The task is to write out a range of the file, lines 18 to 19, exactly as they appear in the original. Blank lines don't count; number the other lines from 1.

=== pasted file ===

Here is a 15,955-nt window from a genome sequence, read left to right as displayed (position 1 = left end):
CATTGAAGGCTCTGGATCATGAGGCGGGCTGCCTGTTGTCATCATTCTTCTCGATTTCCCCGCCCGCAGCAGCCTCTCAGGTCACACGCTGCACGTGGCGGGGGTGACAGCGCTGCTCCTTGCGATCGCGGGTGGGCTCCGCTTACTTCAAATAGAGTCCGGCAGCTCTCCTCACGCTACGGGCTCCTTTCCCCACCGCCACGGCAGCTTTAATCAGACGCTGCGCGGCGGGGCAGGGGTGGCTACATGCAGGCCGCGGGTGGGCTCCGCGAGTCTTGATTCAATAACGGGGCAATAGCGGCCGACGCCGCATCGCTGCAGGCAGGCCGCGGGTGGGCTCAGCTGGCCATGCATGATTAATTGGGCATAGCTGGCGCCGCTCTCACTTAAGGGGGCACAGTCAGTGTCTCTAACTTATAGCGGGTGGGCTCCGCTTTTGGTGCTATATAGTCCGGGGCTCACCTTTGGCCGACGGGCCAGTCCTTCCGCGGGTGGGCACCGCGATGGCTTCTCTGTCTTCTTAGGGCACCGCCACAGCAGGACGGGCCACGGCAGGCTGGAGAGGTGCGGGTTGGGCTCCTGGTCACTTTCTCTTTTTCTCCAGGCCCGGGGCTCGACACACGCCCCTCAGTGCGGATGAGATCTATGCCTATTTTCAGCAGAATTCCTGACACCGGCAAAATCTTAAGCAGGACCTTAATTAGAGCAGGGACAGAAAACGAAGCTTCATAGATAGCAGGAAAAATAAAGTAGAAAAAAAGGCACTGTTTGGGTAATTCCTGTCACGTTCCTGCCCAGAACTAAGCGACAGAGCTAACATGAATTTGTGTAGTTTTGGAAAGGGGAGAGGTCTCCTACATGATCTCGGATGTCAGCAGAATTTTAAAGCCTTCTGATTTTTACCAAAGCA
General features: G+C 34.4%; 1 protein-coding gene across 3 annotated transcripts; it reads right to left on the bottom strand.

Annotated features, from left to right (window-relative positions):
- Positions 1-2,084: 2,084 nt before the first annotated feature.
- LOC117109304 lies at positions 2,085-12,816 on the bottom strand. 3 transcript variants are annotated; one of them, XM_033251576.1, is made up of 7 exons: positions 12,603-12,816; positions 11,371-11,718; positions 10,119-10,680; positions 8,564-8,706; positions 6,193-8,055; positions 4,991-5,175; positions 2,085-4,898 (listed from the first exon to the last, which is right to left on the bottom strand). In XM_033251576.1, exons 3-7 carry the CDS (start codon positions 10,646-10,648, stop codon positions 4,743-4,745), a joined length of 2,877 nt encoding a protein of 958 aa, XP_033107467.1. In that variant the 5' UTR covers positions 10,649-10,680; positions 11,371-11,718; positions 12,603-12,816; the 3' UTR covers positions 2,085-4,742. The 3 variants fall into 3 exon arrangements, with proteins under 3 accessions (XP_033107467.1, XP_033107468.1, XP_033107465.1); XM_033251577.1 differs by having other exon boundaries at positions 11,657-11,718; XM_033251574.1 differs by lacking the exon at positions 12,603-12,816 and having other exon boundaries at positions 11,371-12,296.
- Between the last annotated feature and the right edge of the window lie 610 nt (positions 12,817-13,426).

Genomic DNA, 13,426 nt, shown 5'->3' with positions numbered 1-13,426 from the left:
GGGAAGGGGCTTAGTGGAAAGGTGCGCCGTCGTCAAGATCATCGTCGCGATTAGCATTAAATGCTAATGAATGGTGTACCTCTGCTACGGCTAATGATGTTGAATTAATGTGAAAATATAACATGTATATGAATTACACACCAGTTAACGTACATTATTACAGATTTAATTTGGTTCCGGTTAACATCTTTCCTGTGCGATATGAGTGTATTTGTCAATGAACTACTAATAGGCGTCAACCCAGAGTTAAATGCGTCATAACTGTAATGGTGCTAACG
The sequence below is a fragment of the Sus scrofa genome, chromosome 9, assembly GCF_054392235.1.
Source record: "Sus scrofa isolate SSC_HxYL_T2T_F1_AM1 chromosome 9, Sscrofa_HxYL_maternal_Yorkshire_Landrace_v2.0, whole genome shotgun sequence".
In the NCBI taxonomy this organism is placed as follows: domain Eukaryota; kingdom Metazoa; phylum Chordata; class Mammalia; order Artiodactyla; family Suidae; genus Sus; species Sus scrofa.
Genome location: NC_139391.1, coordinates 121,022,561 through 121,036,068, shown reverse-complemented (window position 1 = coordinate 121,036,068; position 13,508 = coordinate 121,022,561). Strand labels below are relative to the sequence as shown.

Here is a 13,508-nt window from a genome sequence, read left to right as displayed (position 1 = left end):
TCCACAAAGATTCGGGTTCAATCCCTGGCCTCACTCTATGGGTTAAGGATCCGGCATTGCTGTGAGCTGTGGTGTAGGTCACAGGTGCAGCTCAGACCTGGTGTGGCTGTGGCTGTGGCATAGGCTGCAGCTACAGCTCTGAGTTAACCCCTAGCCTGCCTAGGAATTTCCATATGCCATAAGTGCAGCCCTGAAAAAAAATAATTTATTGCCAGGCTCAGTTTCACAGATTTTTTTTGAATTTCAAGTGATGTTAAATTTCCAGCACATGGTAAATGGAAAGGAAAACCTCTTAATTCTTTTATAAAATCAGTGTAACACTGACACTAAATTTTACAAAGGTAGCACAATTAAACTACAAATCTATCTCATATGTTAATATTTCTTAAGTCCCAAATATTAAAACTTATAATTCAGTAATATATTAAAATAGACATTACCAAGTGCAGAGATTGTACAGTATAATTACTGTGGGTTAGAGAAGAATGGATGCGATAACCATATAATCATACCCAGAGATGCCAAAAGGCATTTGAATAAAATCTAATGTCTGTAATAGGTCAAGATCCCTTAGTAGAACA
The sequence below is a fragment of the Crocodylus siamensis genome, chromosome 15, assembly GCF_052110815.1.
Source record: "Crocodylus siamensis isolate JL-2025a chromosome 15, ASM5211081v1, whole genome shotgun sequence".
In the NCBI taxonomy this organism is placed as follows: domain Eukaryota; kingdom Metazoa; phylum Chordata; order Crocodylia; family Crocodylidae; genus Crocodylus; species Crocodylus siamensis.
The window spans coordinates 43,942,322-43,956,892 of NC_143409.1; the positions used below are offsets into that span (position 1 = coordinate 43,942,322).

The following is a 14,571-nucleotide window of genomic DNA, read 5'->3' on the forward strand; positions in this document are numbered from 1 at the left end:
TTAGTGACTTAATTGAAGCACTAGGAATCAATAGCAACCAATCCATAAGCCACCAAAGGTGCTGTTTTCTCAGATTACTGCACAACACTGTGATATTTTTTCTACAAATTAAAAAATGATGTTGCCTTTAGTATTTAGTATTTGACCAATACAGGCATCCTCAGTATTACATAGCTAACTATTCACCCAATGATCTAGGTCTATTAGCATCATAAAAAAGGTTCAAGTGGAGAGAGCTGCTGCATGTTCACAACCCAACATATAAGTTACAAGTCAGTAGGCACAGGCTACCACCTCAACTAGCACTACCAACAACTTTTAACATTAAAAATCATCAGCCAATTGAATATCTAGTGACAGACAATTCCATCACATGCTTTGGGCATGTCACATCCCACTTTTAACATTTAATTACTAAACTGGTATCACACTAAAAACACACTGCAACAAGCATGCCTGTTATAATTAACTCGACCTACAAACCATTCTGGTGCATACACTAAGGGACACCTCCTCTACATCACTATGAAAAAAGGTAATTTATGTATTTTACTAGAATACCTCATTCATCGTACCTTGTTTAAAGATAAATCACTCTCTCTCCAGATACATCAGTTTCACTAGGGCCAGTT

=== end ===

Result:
In the NCBI taxonomy this organism is placed as follows: domain Eukaryota; kingdom Metazoa; phylum Chordata; order Crocodylia; family Crocodylidae; genus Crocodylus; species Crocodylus siamensis.
The window spans coordinates 43,942,322-43,956,892 of NC_143409.1; the positions used below are offsets into that span (position 1 = coordinate 43,942,322).